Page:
Another thing we were told to do... write up our design processes.
Well, one notable thing about how I work is, I need an idea. I can't do anything without one. I call it idea stagnation, because that's what it is - lack of motion.
I don't get on well with brainstorms. I don't like doing them because I don't come up with many ideas like that. It helps a little bit, a bit like one person pushing a car.
Where does the idea come from?
I don't just want to say, it turns up out of nowhere, but that's pretty much it. I can't imagine it working in any other way.
It's sort of a combination of what I know I can do, what I think I could manage, what's already out there, and a bit of je ne sais quoi.
An example would be the ident project in college.
My first idea was to have a sort of spoof of the simpson's Battle Seizure Robots. I decided that drawing the robots was out of my reach skills-wise, and then switched to another idea, which was a bomb-disposal squad/sort of parody of 24. I wasn't too sure about this idea, being that it was quite heavy on the drawing work again.
Then, I thought of my third, final idea, which I thought went better with the E4's mood, which is slightly dark and strange, but slightly funny too. The idea was to have TVs that had been thrown away onto a tip to turn themselves on and play E4 idents. I'll have to get round to uploading that to here, I think it's my best piece of work by far.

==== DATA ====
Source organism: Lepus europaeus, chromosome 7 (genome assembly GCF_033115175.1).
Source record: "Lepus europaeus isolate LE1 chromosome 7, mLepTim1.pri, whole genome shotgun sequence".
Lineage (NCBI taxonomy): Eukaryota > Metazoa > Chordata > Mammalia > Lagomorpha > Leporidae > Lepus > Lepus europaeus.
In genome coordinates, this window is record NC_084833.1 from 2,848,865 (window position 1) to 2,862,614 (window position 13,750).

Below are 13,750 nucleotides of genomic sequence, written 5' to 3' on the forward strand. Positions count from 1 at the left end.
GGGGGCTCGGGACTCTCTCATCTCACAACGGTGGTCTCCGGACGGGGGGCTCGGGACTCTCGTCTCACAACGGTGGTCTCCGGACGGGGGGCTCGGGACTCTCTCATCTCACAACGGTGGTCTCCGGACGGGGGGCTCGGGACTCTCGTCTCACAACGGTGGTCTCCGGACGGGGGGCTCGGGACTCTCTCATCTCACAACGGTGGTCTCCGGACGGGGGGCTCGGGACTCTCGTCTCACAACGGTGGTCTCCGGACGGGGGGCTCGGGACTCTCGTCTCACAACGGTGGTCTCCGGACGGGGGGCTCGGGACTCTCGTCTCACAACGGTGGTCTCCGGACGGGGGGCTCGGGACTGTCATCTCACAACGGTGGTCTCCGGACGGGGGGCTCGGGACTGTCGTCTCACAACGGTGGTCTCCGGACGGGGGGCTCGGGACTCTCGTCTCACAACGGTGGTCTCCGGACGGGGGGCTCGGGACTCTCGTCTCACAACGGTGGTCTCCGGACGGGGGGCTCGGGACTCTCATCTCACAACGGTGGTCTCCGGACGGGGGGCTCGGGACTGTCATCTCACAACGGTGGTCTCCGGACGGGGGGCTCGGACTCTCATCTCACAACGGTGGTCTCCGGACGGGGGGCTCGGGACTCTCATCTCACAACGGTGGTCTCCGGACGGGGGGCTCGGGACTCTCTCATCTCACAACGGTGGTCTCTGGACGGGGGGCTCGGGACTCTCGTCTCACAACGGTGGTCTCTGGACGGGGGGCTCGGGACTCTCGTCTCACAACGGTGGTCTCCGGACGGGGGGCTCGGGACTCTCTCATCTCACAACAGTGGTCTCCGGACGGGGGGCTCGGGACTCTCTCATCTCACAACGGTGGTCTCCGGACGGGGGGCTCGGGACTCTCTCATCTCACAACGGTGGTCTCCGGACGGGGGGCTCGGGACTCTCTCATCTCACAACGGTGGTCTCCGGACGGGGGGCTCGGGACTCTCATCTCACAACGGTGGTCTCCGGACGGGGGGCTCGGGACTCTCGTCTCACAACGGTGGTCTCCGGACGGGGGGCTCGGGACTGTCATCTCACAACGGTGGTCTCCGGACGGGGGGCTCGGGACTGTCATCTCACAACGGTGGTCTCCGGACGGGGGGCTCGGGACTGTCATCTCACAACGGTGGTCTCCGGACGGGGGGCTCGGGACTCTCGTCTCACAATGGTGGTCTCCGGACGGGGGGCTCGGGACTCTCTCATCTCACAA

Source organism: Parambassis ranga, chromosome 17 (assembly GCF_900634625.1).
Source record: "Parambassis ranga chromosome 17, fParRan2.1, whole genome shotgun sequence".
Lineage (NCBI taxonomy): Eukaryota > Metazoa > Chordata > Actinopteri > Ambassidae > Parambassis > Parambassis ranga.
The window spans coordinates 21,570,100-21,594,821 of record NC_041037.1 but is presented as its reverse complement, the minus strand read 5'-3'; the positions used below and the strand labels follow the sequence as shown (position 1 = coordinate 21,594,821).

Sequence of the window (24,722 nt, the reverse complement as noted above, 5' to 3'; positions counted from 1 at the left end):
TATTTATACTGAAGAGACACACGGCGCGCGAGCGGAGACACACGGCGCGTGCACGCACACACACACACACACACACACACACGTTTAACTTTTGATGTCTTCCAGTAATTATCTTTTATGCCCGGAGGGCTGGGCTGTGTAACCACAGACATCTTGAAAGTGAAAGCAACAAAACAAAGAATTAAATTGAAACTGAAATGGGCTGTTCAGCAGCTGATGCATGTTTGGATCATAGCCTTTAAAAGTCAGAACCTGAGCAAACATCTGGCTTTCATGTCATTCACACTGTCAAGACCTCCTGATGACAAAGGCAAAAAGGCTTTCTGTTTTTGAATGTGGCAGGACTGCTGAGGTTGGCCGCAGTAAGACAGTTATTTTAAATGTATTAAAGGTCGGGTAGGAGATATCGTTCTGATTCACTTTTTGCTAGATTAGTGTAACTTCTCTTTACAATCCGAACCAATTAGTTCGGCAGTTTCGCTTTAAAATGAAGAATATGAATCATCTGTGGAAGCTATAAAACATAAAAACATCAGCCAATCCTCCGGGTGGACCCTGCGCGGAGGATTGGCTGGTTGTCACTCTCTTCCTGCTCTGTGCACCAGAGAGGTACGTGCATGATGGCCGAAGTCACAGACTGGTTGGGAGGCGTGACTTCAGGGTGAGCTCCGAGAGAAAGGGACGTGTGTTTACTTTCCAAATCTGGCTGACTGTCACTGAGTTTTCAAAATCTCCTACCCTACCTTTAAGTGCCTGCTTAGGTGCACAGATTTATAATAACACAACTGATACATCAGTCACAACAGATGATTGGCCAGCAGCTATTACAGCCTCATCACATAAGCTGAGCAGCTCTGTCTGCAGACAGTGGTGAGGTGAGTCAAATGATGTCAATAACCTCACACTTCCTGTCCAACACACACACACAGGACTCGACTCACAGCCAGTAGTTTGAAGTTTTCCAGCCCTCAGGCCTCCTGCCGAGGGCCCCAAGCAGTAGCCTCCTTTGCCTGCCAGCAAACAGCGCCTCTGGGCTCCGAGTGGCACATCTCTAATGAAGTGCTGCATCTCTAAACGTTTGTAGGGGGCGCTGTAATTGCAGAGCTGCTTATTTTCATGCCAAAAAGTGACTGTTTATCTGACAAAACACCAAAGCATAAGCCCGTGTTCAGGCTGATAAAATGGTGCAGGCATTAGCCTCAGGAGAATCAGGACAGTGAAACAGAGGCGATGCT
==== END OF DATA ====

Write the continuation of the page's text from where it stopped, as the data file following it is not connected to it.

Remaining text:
An example of idea stagnation is the movie poster project. This project had a huge run-up, where we had to research film posters beforehand. I chose to do a sci-fi type of film, but I think the brief was too broad, which is another cause of idea stagnation. I ended up pretty much doing the poster on the final day of hand in - it was called 'The End of The World' and was a photoshopped version of a picture I took from a plane of a view of Warsaw, to look like the whole place was on fire. I think it turned out well, considering I think it took me half an hour from start to finish, or something ridiculous like that.
If I've got a good idea, I tend to work pretty fast. It's sort of consuming. It occupies my thoughts a lot, so I'm constantly thinking of ways to improve it. The E4 ident is the best example again - I work in a supermarket, and I actually came up with the idea for the TVs whilst sat at the till with nothing to do. I quickly drew a rough storyboard on reciept paper. It went through a couple of revisions, the original being that broken screens would heal like skin, and after being possessed by the E4 ident, would become broken again.
I was advised by my tutor to use AfterEffects for animation instead of flash, which was my usual medium for animation. This was pivotal - the finished product as it would've been in flash would've been no where near as good. However, as I had to use more still images, I found that making cracks in the TV screens disappear would be too difficult for me.
I think that storyboarding is an important part of designing something like animation. Without knowing where to go, I tend to head for the end too quickly.
Using a rough storyboard is good because it doesn't take too long to produce, so it allows you to change the idea without losing a lot of hard work.
I'm not sure what else to say at this point, other than look at the time!
I hope I'm not the only person who works this way, but at the same time, it would be cool as well :P